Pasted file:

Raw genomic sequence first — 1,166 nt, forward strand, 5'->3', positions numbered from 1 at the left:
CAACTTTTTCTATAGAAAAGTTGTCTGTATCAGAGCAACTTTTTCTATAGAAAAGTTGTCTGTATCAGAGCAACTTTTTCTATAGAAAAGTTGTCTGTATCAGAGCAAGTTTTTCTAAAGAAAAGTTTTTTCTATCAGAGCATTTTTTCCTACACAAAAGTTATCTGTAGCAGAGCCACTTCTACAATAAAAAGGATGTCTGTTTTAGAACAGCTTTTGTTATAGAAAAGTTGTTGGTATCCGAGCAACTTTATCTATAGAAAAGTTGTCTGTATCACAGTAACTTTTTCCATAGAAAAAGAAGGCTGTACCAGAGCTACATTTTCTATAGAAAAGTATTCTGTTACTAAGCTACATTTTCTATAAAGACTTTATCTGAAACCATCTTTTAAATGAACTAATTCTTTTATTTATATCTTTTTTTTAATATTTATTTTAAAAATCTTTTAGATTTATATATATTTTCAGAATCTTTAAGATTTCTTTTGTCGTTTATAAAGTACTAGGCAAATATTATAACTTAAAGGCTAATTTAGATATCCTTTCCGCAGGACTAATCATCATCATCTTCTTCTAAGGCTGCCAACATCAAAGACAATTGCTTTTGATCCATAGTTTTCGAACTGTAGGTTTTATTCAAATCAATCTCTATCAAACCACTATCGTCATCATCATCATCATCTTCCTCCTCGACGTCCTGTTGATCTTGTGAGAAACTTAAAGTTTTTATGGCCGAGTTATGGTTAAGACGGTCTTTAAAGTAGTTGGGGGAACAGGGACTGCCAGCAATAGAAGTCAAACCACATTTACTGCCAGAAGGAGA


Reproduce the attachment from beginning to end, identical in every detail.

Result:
Raw genomic sequence first — 1,166 nt, forward strand, 5'->3', positions numbered from 1 at the left:
CAACTTTTTCTATAGAAAAGTTGTCTGTATCAGAGCAACTTTTTCTATAGAAAAGTTGTCTGTATCAGAGCAACTTTTTCTATAGAAAAGTTGTCTGTATCAGAGCAAGTTTTTCTAAAGAAAAGTTTTTTCTATCAGAGCATTTTTTCCTACACAAAAGTTATCTGTAGCAGAGCCACTTCTACAATAAAAAGGATGTCTGTTTTAGAACAGCTTTTGTTATAGAAAAGTTGTTGGTATCCGAGCAACTTTATCTATAGAAAAGTTGTCTGTATCACAGTAACTTTTTCCATAGAAAAAGAAGGCTGTACCAGAGCTACATTTTCTATAGAAAAGTATTCTGTTACTAAGCTACATTTTCTATAAAGACTTTATCTGAAACCATCTTTTAAATGAACTAATTCTTTTATTTATATCTTTTTTTTAATATTTATTTTAAAAATCTTTTAGATTTATATATATTTTCAGAATCTTTAAGATTTCTTTTGTCGTTTATAAAGTACTAGGCAAATATTATAACTTAAAGGCTAATTTAGATATCCTTTCCGCAGGACTAATCATCATCATCTTCTTCTAAGGCTGCCAACATCAAAGACAATTGCTTTTGATCCATAGTTTTCGAACTGTAGGTTTTATTCAAATCAATCTCTATCAAACCACTATCGTCATCATCATCATCATCTTCCTCCTCGACGTCCTGTTGATCTTGTGAGAAACTTAAAGTTTTTATGGCCGAGTTATGGTTAAGACGGTCTTTAAAGTAGTTGGGGGAACAGGGACTGCCAGCAATAGAAGTCAAACCACATTTACTGCCAGAAGGAGA